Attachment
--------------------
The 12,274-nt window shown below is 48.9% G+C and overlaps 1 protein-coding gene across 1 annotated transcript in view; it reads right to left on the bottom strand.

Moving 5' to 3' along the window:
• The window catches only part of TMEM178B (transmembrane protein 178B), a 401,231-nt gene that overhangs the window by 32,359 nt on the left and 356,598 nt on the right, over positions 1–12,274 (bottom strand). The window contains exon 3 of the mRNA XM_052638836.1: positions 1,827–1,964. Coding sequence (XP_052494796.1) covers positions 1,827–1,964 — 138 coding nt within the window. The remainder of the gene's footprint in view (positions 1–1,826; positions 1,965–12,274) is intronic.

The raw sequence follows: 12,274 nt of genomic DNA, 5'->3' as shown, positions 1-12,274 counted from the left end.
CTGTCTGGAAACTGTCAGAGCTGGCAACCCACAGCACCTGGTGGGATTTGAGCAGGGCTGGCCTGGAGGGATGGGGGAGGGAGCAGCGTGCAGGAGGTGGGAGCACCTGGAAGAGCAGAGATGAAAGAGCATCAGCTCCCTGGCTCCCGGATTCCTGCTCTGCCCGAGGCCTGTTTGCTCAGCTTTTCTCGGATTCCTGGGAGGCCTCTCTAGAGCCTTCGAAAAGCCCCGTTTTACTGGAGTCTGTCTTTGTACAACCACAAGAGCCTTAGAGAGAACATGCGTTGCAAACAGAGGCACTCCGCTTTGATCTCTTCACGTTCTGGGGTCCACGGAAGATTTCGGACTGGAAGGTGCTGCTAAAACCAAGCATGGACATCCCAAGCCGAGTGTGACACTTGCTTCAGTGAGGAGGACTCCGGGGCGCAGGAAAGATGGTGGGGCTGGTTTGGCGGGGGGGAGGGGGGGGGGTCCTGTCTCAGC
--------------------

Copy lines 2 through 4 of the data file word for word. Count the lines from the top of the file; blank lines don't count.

Moving 5' to 3' along the window:
• The window catches only part of TMEM178B (transmembrane protein 178B), a 401,231-nt gene that overhangs the window by 32,359 nt on the left and 356,598 nt on the right, over positions 1–12,274 (bottom strand). The window contains exon 3 of the mRNA XM_052638836.1: positions 1,827–1,964. Coding sequence (XP_052494796.1) covers positions 1,827–1,964 — 138 coding nt within the window. The remainder of the gene's footprint in view (positions 1–1,826; positions 1,965–12,274) is intronic.

The raw sequence follows: 12,274 nt of genomic DNA, 5'->3' as shown, positions 1-12,274 counted from the left end.